The party has a long-standing policy of wanting to expel all illegal immigrants in France.
After a string of terror attacks over the last two years and the biggest refugee crisis in Europe since World War II, hardline rhetoric on immigration is seen as a vote-winner on the right.
Le Pen's proposals have echoes of plans reportedly drawn up by the interior ministry in Britain in 2015 when it was headed by Theresa May, who is now prime minister.
Alessandro Di Battista, a leader of Italy's populist 5-Star Movement is pressing for a vote on whether the country should keep the euro as its official currency, a pitch for support as the party eyes national power for the first time.
Di Battista, one of the populist party's several leaders, said that "euro and Europe aren't the same thing."
"We want only that the Italians decide," Di Battista said, suggesting the party might push for a referendum on abandoning the single currency.
Movement founder Beppe Grillo has long railed against Italy's membership in the eurozone, the 19 countries where the euro is the official currency.
The Movement, Parliament's second-largest party, is hoping to gain the premiership following Matteo Renzi's resignation Wednesday night as head of Italy's center-left government.
Renzi's tenure came to an abrupt end when voters by a wide margin rejected constitutional reforms he had made an essential goal of his nearly three years in office.
The next national election is not scheduled until 2018, but the 5-Star Movement and other opposition parties have started advocating for voting to take place earlier.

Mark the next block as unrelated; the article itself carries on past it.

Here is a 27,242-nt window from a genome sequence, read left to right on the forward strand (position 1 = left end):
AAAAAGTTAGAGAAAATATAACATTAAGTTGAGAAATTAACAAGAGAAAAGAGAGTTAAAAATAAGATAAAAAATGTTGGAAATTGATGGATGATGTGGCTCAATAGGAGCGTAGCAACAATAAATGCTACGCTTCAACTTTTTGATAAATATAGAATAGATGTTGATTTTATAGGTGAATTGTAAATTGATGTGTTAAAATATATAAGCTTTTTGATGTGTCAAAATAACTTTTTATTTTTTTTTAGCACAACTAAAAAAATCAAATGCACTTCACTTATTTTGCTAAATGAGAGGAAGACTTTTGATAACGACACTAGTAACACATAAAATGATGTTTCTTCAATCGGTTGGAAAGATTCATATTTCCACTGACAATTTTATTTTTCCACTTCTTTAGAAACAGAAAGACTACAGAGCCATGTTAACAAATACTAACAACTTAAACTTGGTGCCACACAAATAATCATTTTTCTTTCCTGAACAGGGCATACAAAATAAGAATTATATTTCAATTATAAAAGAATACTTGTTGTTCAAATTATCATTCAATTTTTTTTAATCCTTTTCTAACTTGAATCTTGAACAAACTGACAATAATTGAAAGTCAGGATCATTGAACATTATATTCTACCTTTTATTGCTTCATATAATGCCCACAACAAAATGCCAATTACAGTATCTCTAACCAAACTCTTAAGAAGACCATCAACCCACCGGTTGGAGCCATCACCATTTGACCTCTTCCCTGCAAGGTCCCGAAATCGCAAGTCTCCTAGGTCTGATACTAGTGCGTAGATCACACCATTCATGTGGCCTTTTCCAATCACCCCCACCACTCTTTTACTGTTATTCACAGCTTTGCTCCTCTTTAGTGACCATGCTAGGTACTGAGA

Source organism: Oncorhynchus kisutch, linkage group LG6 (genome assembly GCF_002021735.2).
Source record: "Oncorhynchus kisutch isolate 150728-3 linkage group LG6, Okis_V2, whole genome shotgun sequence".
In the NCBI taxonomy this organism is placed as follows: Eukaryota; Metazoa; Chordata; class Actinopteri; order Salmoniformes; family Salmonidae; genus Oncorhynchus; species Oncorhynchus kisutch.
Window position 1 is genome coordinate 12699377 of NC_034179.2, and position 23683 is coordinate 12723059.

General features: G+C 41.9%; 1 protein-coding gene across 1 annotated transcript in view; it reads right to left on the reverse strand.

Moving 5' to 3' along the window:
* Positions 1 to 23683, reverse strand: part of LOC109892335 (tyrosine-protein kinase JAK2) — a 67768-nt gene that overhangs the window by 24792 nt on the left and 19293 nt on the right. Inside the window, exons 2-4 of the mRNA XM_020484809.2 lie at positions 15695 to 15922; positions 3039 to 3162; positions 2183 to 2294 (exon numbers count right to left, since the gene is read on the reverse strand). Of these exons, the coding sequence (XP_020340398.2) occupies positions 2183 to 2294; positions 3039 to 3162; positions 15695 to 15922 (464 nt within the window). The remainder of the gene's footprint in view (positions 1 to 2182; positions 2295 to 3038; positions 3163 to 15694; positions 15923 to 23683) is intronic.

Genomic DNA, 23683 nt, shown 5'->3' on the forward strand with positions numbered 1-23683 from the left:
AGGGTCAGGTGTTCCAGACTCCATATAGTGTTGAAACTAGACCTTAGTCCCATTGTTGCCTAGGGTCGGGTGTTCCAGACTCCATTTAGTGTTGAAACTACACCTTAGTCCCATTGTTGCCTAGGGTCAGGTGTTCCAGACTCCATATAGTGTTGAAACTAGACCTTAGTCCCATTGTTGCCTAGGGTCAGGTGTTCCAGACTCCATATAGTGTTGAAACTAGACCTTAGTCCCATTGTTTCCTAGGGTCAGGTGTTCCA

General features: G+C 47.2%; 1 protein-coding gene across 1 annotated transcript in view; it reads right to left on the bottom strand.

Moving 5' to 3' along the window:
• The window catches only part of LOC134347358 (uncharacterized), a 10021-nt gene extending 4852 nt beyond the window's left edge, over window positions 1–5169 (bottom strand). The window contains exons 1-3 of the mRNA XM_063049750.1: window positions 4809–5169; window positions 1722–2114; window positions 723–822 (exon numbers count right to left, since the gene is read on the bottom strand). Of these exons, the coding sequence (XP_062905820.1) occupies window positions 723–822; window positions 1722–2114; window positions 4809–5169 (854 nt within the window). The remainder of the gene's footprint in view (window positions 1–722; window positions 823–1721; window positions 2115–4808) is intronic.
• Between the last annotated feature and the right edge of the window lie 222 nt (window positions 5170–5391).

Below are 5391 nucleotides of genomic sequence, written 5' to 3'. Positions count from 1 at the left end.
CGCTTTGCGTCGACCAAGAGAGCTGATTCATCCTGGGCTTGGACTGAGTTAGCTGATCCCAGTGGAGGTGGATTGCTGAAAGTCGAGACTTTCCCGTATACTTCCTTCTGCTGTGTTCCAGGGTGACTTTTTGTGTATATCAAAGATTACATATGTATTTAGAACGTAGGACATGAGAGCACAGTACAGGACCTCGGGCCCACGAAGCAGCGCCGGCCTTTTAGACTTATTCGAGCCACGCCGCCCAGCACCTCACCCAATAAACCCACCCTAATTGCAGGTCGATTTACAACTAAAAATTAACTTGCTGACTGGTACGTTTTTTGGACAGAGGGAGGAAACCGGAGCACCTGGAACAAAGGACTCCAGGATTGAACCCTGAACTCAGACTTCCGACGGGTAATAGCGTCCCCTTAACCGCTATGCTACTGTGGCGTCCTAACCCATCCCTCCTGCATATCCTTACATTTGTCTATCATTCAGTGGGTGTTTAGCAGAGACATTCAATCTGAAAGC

President Sergio Mattarella, as head of state, opened formal talks Thursday as he weighs who should get the mandate to try to form a new government to lead in the meantime.
The heads of both chambers of Parliament left the presidential palace without commenting to reporters about their meetings.
Mattarella is scheduled to start consulting the leaders of Italy's political parties on Friday, beginning with representatives from the parties with the smallest number of seats in Parliament.
He expects to finish the talks on Saturday after meeting with Renzi's Democrats, the 5-Star Movement, the anti-migrant Northern League and former Premier Silvio Berlusconi's center-right Forza Italia.
Some Democrats, whose party is the largest in Parliament, are lobbying for the broadest possible coalition government to guide the country to elections.
Whoever succeeds in cobbling a governing coalition will have overhauling Italy's election law as an urgent first task.
Parts of the current law are being challenged in the Constitutional Court, which plans to rule in late January. Even if the challenges are rebuffed, lawmakers are insisting on new rules for electing the Senate.
The defeated constitutional reforms would have made the Senate of Parliament no longer elected by voters. Unless lawmakers fashion a fresh electoral law for the upper chamber, the country risks going to the polls with one set a rules for electing the lower Chamber of Deputies, and another for the Senate. Many political leaders predict that would invite government gridlock.